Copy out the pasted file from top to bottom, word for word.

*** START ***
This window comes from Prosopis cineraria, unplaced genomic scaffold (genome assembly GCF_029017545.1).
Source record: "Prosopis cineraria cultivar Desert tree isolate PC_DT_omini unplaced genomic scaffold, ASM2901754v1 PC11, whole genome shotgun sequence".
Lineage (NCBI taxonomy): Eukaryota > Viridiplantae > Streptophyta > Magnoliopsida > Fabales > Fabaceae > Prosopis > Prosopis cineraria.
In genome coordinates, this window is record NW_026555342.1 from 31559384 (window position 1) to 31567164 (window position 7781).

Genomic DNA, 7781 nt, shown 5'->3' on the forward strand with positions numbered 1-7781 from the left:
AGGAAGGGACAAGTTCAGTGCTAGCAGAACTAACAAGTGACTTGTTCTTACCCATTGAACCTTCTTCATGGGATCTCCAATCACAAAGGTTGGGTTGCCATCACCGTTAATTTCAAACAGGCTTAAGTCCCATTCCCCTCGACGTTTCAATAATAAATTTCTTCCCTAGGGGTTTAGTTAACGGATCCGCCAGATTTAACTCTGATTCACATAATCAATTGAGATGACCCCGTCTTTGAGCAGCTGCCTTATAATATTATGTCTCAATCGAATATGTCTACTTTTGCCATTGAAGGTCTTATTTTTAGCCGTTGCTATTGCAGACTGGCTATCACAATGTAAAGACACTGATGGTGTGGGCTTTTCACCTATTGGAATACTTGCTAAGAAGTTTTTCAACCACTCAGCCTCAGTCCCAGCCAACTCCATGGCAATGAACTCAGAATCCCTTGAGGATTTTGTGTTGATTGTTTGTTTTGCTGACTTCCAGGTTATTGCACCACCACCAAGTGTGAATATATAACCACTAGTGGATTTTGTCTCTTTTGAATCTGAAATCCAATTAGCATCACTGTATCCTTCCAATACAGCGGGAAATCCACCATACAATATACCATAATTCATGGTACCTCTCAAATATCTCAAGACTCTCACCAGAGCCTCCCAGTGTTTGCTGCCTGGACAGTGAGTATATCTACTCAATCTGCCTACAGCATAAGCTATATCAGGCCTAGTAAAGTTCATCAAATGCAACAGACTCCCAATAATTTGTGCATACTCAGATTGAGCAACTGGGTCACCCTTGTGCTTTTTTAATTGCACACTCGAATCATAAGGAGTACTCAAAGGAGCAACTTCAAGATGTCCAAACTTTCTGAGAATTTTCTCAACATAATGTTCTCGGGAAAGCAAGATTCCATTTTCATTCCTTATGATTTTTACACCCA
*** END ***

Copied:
This window comes from Prosopis cineraria, unplaced genomic scaffold (genome assembly GCF_029017545.1).
Source record: "Prosopis cineraria cultivar Desert tree isolate PC_DT_omini unplaced genomic scaffold, ASM2901754v1 PC11, whole genome shotgun sequence".
Lineage (NCBI taxonomy): Eukaryota > Viridiplantae > Streptophyta > Magnoliopsida > Fabales > Fabaceae > Prosopis > Prosopis cineraria.
In genome coordinates, this window is record NW_026555342.1 from 31559384 (window position 1) to 31567164 (window position 7781).

Genomic DNA, 7781 nt, shown 5'->3' on the forward strand with positions numbered 1-7781 from the left:
AGGAAGGGACAAGTTCAGTGCTAGCAGAACTAACAAGTGACTTGTTCTTACCCATTGAACCTTCTTCATGGGATCTCCAATCACAAAGGTTGGGTTGCCATCACCGTTAATTTCAAACAGGCTTAAGTCCCATTCCCCTCGACGTTTCAATAATAAATTTCTTCCCTAGGGGTTTAGTTAACGGATCCGCCAGATTTAACTCTGATTCACATAATCAATTGAGATGACCCCGTCTTTGAGCAGCTGCCTTATAATATTATGTCTCAATCGAATATGTCTACTTTTGCCATTGAAGGTCTTATTTTTAGCCGTTGCTATTGCAGACTGGCTATCACAATGTAAAGACACTGATGGTGTGGGCTTTTCACCTATTGGAATACTTGCTAAGAAGTTTTTCAACCACTCAGCCTCAGTCCCAGCCAACTCCATGGCAATGAACTCAGAATCCCTTGAGGATTTTGTGTTGATTGTTTGTTTTGCTGACTTCCAGGTTATTGCACCACCACCAAGTGTGAATATATAACCACTAGTGGATTTTGTCTCTTTTGAATCTGAAATCCAATTAGCATCACTGTATCCTTCCAATACAGCGGGAAATCCACCATACAATATACCATAATTCATGGTACCTCTCAAATATCTCAAGACTCTCACCAGAGCCTCCCAGTGTTTGCTGCCTGGACAGTGAGTATATCTACTCAATCTGCCTACAGCATAAGCTATATCAGGCCTAGTAAAGTTCATCAAATGCAACAGACTCCCAATAATTTGTGCATACTCAGATTGAGCAACTGGGTCACCCTTGTGCTTTTTTAATTGCACACTCGAATCATAAGGAGTACTCAAAGGAGCAACTTCAAGATGTCCAAACTTTCTGAGAATTTTCTCAACATAATGTTCTCGGGAAAGCAAGATTCCATTTTCATTCCTTATGATTTTTACACCCA